Lango spear-head

Lango spear-head
Other views of this artifact:

Accession Number:
North of Lake Kyoga
Cultural Group:
Date Made:
By 1925
Iron Metal
Forged (Metal) , Hammered , Socketed
Total L = 325, blade L = 226, W = 42.4, th = 6.8; socket diam = 16.8 x 15.2 mm [RTS 27/6/2005].
170.2 g
Local Name:
Other Owners:
Jack Herbert Driberg
Field Collector:
Jack Herbert Driberg
PRM Source:
Jack Herbert Driberg
Donated 1925
Collected Date:
By 1925
Iron spearhead consisting of a narrow leaf-shaped blade with pointed tip, rounded shoulders, and a raised midrib running down the centre on both sides, giving the blade a lozenge-shaped section. This thickens at its base to form a solid, round sectioned shank that opens into a socketed end, with a partially open seam running down the front. It is complete and intact, with worn patches around the shank and edges, perhaps from having a sheath fitted at some time in the past. It is currently a metallic gray, being matt over much of the surface and shiny where worn (Pantone 877C). The spearhead has a weight of 170.2 grams and is 325 mm long, with a blade length of 226 mm, width of 42.4 mm and maximum thickness of 6.8 mm, and a socket base diameter of 16.8 by 15.2 mm.

Collected by Jack Herbert Driberg, north of Lake Kyoga, and donated to the museum in 1925.

Driberg discusses Lango spearheads in depth, illustrating an example of this type on p. 83. This was used as a throwing spear, could be fitted with a hide sheath, and is given the generic name of Tong, or otum when worn-down. Each part of the spear has its own name; the tip of the blade is called the lep, or tongue; the midrib is known as the oguru; the middle of the blade is called pot, and the neck of the socket is called etwal tong, or ngut (neck) or kor (chest), while the socket itself is called opoko. A spear with a long socket is called tong acho, or 'male spear', while one with a short socket is a tong adako, or female spear. If the split in the socket is in line with the midrib, the spear is just known as tong, as would be the case here; if however it is split at the side, it is called tong akane . The length of the blade also has its own terms; any blade longer than ten inches is called tong me oger or tong ager . The shaft is known as tir or bol , and its length depends on the size of the blade. The two parts are fixed together using a gum called odok, which comes from the pipe-stem Euphorbia and is extracted by heating a piece of the freshly broken plant. The base of the shaft would be fitted with a butt, called achipet or euna, sometimes decorated with a brass ring. However some spears have longer shafts and no butts. According to Driberg, these spears are never poisoned. He then goes on to explain how they can be thrown. When going to battle Lango men may carry from five to ten spears each, point downwards, while they carry them pointing upwards when on a hunt. These spears have an effective throwing range of up to sixty yards, and were usually marked by their owners to identify who was responsible for a kill. The Lango did once give their spears names, or name them after their donor or maker, but by Driberg's time the practice was dying out (J.H. Driberg, 1923, The Lango, 82-85).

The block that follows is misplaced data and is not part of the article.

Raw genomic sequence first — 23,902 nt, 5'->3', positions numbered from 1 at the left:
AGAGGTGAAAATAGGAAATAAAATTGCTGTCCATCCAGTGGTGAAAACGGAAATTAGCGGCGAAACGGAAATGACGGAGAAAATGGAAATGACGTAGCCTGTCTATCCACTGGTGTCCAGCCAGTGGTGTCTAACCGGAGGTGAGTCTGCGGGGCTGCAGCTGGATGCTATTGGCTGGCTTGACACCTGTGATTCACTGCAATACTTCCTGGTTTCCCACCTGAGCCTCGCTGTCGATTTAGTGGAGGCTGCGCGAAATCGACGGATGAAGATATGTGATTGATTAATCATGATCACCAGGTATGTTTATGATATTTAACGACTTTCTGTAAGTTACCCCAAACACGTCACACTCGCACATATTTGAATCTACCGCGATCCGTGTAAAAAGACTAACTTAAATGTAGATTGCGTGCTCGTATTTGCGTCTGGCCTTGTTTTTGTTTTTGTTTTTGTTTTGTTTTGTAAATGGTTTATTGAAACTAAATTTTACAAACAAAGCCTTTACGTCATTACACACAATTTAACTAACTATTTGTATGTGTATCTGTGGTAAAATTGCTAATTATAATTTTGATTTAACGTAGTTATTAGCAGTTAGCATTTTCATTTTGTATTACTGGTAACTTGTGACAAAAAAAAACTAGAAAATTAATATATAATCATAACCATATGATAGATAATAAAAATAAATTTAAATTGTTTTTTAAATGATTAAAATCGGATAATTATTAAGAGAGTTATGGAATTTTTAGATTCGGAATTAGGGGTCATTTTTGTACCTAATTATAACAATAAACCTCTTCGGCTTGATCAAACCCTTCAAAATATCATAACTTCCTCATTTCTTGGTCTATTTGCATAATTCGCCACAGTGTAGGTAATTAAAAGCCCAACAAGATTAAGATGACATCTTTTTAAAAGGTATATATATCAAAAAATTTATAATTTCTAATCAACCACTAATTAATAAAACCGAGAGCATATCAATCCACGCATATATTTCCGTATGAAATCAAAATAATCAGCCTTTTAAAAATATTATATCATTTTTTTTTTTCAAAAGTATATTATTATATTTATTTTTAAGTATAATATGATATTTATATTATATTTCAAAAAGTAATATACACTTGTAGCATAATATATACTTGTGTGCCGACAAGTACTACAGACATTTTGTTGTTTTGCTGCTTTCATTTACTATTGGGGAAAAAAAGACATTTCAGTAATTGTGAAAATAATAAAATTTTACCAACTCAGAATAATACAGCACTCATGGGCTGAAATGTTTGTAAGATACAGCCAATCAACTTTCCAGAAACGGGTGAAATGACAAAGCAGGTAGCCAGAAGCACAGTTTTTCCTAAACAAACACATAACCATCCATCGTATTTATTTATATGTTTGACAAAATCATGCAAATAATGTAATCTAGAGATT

Rachael Sparks 30/9/2005.

Primary Documentation:
Accession Book Entry [VII, p. 189] - 1925 [pencil insert] 14 [end insert] J.H. DRIBERG , Esq. c/o the Postmaster, Khartoum. Specimens collected by himself among the LANGO tribe in the UGANDA PROTECTORATE, N. of LAKE KIOGA. Viz: [...] 1925.197 [pencil insert] 1 [end insert] - iron spear-head, leaf-shaped blade & socket.
Additional Accession Book Entry [VII, p. 25 top, in pencil] - blue numbers not valid & not on specimens. Inserted by an assistant in error.

Card Catalogue Entry - There is no further information on the catalogue card [RTS 24/5/2004].

Pitt Rivers Museum label - Spear-head, LANGO tribe. UGANDA PROTECTORATE (N. of Lake Kioga). Pres. by J.H. Driberg, 1925 [rectangular metal-edged tag, tied to object; RTS 24/6/2005].

Funded by Arts and Humanities Research Council
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